rtn = SendEmail(item.id, item_url)


if __name__ == '__main__':

Also, another thing I'm running into but not so important right now: I have logging handlers where my log.blah goes to the database (using the LogSession I've created). This also works fine from the web app, but is not writing to the database when I run it. I don't know if it's the same issue, or if in my config the handlers aren't set up right for console or something. I dunno, but the main issue above is what I'm looking for. Thanks!

EDIT: I poked at it some more and found the tutorial talking about SQLAlchemy setup and was looking at the initializedb.py script, since that modifies the database like I want and hooks up to the models, too. I did import transaction and wrapping the above with

with transaction.manager:
    items_to_process = DBSession.query(MyObject). \
        filter(and_(MyObject.startdate <= init_time,
                    MyObject.enddate >= init_time,
                    MyObject.manual_send_only == False)).all()

    for item in items_to_process:
        log.info('{0}: runtime: {1}'.format(item.description, item.send_time))
        item_url = request.route_url('itemresponse', responseid='XXXXXX')

        rtn = SendEmail(item.id, item_url)

This seems to do exactly what I want, or at least actual does commit and write to the database. I'm going to have to work with it some more since I'm not exactly sure what happens if there's a DB error within the called function, if it rolls the whole thing back, if it commits part of it, or what. Within the function itself there is exception handling and and cleanup but I think it normally depends on the pyramid_tm and Zope to handle the behind the scenes stuff.

share|improve this question
Maybe more specifically is, if I have a working pyramid web app, what do I need to do to set up a console script that has access to the same models and functions that the web app does? I'm including and loading my development.ini successfully per the sample, and imported in my specific models object. And the database read works just fine. But do I need additional configuration or includes or something? –  Peter Tirrell Oct 7 '13 at 14:48
So... is there still a question to be answered here? –  Mark Hildreth Oct 8 '13 at 17:04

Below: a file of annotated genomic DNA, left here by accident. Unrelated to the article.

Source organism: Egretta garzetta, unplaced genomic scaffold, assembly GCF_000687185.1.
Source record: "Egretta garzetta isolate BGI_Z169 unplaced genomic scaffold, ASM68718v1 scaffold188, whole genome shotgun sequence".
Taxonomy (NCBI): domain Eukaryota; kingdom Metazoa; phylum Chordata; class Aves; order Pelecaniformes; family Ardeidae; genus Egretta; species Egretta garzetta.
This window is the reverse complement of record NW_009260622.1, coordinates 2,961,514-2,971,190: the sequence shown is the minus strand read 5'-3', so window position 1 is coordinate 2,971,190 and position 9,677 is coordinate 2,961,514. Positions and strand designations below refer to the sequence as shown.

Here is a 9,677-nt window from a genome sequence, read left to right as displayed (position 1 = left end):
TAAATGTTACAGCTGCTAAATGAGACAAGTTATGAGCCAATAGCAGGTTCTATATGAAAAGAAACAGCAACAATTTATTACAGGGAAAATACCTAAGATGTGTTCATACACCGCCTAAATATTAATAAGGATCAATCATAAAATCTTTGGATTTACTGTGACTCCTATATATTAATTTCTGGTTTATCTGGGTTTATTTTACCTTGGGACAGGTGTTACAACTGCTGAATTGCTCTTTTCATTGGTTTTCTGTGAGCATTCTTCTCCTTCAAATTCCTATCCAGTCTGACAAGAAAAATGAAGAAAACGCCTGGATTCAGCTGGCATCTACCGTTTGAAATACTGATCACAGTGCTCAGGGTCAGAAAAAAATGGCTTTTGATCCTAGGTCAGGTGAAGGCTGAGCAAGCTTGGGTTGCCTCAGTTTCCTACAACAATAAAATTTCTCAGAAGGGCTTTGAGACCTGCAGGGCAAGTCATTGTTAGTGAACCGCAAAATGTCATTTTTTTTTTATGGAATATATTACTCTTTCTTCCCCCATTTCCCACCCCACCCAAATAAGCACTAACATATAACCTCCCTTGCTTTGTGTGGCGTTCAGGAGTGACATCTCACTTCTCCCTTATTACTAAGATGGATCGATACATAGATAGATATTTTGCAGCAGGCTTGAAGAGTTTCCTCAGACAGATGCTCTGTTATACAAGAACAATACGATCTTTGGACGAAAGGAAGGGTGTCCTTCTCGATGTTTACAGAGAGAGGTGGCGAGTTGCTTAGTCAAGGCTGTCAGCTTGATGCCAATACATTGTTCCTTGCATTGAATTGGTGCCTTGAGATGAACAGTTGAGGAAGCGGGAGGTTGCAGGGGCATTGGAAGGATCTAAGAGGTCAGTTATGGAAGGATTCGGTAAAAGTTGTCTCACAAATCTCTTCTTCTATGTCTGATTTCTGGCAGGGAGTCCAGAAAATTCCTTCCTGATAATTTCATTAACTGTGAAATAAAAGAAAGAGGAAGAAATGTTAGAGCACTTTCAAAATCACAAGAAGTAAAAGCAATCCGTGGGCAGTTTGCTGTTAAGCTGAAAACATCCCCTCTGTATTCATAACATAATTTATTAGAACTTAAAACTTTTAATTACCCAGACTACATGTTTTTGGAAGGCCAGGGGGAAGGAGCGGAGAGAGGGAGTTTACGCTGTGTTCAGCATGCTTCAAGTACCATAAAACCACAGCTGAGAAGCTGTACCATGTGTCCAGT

It'll rollback the whole thing back in case of error. If you want to do it in parts read about savepoints in transaction package documentaion. –  zaquest Oct 9 '13 at 15:22
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1 Answer

up vote 0 down vote accepted

As far as I can tell you never commit your changes.


call it before your closer function. It should work according to how you use DBSession.

share|improve this answer
Even if my main Pyramid .models package (that includes the MyObject I'm working with) uses ZopeTransactionExtension? I thought ZTE automatically handled committing via DBSession.flush() if I needed to, and I thought I've run into SQLAlchemy problems in the past trying to explicitly commit. Besides, the actual database transactions doing the updates/inserts are within the "SendEmail()" function that is being called by the console app. Or is there something else I need to do to get the same db functionality I have in my we app but in the console script? –  Peter Tirrell Oct 7 '13 at 14:44
I can't be sure (I don't know how you define DBSession), but if you use ZTE, you should use transaction package to commit. –  zaquest Oct 7 '13 at 15:34
@PeterTirrell Yes, even if you use ZopeTransactionExtension. No, ZTE won't automatically commit any changes for you, it just joins sqlalchemy session to zope transaction. You probably use pyramid_tm to automatically commit changes in your web app, but it won't be executed in your script. –  zaquest Oct 7 '13 at 18:45
Ah, interesting to know then. I'll try committing then tonight; or, since yes, I think I am using pyramid_tm in my web app - is there a way to integrate that with my script? It would be nice to be have the two as similar as possibly I would think. Thanks for all of your help! –  Peter Tirrell Oct 7 '13 at 20:09
@PeterTirrell I don't think there is a good way to do that. pyramid_tm is really just a function that calls your view and handles transaction around. It would keep your code simpler to use transaction directly, also it is much easier. pyramid_tm was specifically designed to handle requests in pyramid apps and not for scripts. –  zaquest Oct 8 '13 at 13:57